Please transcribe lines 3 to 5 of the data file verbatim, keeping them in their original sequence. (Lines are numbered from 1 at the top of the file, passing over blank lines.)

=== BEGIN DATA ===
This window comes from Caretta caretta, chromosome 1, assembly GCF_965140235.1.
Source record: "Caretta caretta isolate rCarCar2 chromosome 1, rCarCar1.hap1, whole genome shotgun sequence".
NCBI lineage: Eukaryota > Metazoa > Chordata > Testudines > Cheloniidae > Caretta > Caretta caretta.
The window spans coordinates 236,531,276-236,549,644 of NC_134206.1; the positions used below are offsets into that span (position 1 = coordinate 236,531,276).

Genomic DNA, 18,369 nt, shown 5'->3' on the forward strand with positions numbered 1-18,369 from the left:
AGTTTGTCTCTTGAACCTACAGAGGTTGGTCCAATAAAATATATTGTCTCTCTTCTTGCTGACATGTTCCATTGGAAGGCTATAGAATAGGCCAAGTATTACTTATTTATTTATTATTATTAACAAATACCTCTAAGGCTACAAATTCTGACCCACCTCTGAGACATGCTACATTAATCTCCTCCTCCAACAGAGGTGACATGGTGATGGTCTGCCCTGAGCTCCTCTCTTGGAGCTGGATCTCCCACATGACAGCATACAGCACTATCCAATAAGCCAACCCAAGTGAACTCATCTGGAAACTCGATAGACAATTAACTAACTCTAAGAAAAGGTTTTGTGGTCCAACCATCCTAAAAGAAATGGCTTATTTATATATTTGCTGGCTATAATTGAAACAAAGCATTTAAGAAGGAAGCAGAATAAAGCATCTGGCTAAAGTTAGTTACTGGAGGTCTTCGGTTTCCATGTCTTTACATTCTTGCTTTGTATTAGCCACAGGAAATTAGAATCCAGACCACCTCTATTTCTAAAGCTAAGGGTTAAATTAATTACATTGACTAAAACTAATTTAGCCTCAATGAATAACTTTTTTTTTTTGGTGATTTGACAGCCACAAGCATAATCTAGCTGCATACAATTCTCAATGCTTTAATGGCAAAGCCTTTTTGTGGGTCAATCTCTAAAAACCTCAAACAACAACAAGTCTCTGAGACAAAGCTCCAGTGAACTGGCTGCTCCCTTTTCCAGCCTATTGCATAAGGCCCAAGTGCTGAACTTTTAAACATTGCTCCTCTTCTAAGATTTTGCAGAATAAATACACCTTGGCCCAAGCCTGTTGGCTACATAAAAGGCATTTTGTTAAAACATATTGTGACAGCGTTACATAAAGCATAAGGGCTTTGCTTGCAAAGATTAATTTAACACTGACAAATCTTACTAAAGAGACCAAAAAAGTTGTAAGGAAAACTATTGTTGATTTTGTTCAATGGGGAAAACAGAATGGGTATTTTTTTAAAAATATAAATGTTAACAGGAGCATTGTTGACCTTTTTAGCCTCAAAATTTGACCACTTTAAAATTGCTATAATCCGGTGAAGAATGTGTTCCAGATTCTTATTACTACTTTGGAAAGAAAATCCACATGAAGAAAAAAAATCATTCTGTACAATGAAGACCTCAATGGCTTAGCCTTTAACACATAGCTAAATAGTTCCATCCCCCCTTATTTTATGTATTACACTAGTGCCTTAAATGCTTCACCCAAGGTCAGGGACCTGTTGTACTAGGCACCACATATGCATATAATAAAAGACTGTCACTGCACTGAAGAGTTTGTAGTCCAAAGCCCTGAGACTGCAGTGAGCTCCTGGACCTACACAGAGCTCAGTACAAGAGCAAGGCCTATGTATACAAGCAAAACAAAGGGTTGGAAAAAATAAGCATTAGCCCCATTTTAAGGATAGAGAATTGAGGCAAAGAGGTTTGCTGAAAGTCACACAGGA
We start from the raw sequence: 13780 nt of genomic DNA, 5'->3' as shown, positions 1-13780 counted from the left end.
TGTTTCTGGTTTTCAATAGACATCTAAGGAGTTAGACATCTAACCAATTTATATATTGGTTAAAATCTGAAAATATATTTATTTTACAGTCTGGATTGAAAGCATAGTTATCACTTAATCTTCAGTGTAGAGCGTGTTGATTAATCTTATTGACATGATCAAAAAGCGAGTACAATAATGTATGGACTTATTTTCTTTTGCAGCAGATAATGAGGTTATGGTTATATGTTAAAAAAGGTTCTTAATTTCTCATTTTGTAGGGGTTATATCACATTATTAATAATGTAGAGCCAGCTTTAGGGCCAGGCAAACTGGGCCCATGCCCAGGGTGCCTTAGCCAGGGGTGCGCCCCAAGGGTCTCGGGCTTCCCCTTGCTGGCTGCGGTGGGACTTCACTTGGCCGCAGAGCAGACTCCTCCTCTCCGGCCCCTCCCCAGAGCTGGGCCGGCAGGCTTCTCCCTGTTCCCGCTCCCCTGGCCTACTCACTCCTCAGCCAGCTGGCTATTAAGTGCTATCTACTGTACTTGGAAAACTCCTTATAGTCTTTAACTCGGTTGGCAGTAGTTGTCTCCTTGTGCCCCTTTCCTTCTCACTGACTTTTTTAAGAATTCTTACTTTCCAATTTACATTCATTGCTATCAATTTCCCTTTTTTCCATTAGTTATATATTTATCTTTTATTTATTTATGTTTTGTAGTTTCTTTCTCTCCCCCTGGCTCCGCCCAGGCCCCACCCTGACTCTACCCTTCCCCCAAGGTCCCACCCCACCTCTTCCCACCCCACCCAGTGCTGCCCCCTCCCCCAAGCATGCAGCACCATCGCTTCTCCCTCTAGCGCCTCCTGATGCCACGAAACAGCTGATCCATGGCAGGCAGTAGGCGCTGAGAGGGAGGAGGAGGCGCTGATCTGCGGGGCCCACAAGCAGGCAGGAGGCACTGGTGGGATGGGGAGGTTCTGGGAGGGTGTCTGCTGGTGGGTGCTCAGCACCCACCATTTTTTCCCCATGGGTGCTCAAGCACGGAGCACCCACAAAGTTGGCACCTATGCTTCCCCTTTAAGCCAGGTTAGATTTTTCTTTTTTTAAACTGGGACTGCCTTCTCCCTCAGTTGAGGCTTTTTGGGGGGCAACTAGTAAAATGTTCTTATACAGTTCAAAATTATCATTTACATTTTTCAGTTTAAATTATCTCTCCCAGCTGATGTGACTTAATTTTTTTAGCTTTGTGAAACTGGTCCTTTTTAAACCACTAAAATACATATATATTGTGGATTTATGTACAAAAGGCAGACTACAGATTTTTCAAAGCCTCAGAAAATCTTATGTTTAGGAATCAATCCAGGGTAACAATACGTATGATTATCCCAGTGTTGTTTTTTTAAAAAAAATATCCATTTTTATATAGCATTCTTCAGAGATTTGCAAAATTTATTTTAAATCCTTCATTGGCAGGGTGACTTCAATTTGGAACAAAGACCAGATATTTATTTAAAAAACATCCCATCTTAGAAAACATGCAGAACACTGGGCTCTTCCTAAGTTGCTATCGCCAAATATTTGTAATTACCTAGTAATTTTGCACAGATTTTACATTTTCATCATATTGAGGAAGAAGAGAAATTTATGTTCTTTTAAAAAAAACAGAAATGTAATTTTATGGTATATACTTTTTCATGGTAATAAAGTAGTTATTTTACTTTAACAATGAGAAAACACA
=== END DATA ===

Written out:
NCBI lineage: Eukaryota > Metazoa > Chordata > Testudines > Cheloniidae > Caretta > Caretta caretta.
The window spans coordinates 236,531,276-236,549,644 of NC_134206.1; the positions used below are offsets into that span (position 1 = coordinate 236,531,276).

Genomic DNA, 18,369 nt, shown 5'->3' on the forward strand with positions numbered 1-18,369 from the left: